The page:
about main()

Steven D'Aprano steve+comp.lang.python at pearwood.info
Fri Jul 6 00:33:02 EDT 2018


On Thu, 05 Jul 2018 18:40:11 -0700, Jim Lee wrote:

> On 07/05/18 18:25, Steven D'Aprano wrote:
>> On Thu, 05 Jul 2018 11:27:09 -0700, Jim Lee wrote:
>>
>>> Take a village of people.  They live mostly on wild berries.
>> Because of course a community of people living on one food is so
>> realistic. Even the Eskimos and Inuit, living in some of the harshest
>> environments on earth, managed to have a relatively wide variety of
>> foods in their diet.
>>
>> https://en.wikipedia.org/wiki/Inuit_cuisine
>>
>>
> Pedantics again.  Didn't even get the point before tearing apart the
> *analogy* rather than the *point itself*.  

I got the point. The point was "old man yells at clouds".

Your point is simply *wrong* -- specialisation is what has created 
civilization, not generalisation, and your Golden Age when all 
programmers were "Real Programmers" who could not only optimize code at 
an expert level in a dozen different language but could probably make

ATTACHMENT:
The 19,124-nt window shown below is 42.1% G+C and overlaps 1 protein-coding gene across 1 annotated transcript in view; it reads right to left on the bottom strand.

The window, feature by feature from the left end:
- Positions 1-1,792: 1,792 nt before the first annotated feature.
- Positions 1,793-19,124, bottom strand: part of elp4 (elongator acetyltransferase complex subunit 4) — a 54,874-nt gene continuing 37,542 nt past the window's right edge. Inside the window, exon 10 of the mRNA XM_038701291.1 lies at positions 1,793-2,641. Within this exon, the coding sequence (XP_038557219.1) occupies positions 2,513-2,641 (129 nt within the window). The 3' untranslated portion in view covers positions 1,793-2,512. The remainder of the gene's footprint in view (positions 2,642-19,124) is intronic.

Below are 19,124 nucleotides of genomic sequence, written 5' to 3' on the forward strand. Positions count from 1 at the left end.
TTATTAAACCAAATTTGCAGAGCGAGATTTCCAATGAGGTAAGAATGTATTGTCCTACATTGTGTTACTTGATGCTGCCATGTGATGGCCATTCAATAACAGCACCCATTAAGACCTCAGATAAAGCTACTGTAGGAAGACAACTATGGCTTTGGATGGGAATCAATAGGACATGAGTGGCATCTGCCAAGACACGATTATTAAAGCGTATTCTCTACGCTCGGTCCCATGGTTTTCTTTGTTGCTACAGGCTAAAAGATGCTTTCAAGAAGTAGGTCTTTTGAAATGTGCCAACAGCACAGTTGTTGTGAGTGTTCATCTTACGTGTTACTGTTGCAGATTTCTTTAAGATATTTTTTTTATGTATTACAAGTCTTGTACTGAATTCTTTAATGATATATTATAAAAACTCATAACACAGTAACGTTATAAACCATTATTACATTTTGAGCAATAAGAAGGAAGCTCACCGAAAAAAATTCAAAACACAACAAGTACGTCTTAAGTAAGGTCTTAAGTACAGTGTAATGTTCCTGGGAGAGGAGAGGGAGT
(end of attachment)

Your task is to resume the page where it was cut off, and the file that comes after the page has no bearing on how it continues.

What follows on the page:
their own CPUs using nothing but a handful of sand and a cigarette 
lighter never actually existed.

We are in no danger of losing the ability to optimize code that needs to 
be optimized, and we're in no danger of being stuck with compiler 
technology that nobody understands. As cautionary tales go, yours is as 
sensible as "Stop jumping around, you'll break gravity and we'll all 
float into space!"

There's no shortage of people demanding of their programmers "can't you 
make it go faster?" and no shortage of people good enough to make it 
happen. Even if the absolute number of clueless code monkeys has gone up, 
and although certain areas of the software ecosystem are under assault by 
cascades of attention-deficit disorder teenagers, the proportion of 
decent coders has not changed in any meaningful way.

There are still enough competent programmers and the average quality of 
code hasn't gone down, and if the industry as a whole has shifted towards 
more specialisation and less generalisation, that's a GOOD thing.


> Childish.

If an analogy is to be treated seriously, it ought to be at least 
plausible. Yours wasn't. I could have just mocked it mercilessly, but I 
gave it the benefit of the doubt and treated it seriously and saw where 
it fell down and failed even the simplest smoke test.

Your analogy simply doesn't come close to describing either a realistic 
scenario or the state of computing in 2018.



> The rest was TL;DR.

I give you the benefit of the doubt, reading your posts and thinking 
about them before deciding whether to dismiss them as rubbish or not. You 
ought to give others the same courtesy.

Who knows, you might learn something.



-- 
Steven D'Aprano
"Ever since I learned about confirmation bias, I've been seeing
it everywhere." -- Jon Ronson



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